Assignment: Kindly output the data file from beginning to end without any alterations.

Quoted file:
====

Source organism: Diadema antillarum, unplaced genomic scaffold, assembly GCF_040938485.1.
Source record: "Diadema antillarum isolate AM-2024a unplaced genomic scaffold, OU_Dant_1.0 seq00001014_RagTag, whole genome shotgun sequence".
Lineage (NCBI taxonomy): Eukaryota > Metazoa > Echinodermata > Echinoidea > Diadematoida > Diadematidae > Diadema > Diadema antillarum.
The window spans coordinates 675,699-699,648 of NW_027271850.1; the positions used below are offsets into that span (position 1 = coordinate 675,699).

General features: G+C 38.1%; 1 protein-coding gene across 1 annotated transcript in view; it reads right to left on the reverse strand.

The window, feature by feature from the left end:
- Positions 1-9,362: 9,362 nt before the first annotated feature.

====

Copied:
Source organism: Diadema antillarum, unplaced genomic scaffold, assembly GCF_040938485.1.
Source record: "Diadema antillarum isolate AM-2024a unplaced genomic scaffold, OU_Dant_1.0 seq00001014_RagTag, whole genome shotgun sequence".
Lineage (NCBI taxonomy): Eukaryota > Metazoa > Echinodermata > Echinoidea > Diadematoida > Diadematidae > Diadema > Diadema antillarum.
The window spans coordinates 675,699-699,648 of NW_027271850.1; the positions used below are offsets into that span (position 1 = coordinate 675,699).

General features: G+C 38.1%; 1 protein-coding gene across 1 annotated transcript in view; it reads right to left on the reverse strand.

The window, feature by feature from the left end:
- Positions 1-9,362: 9,362 nt before the first annotated feature.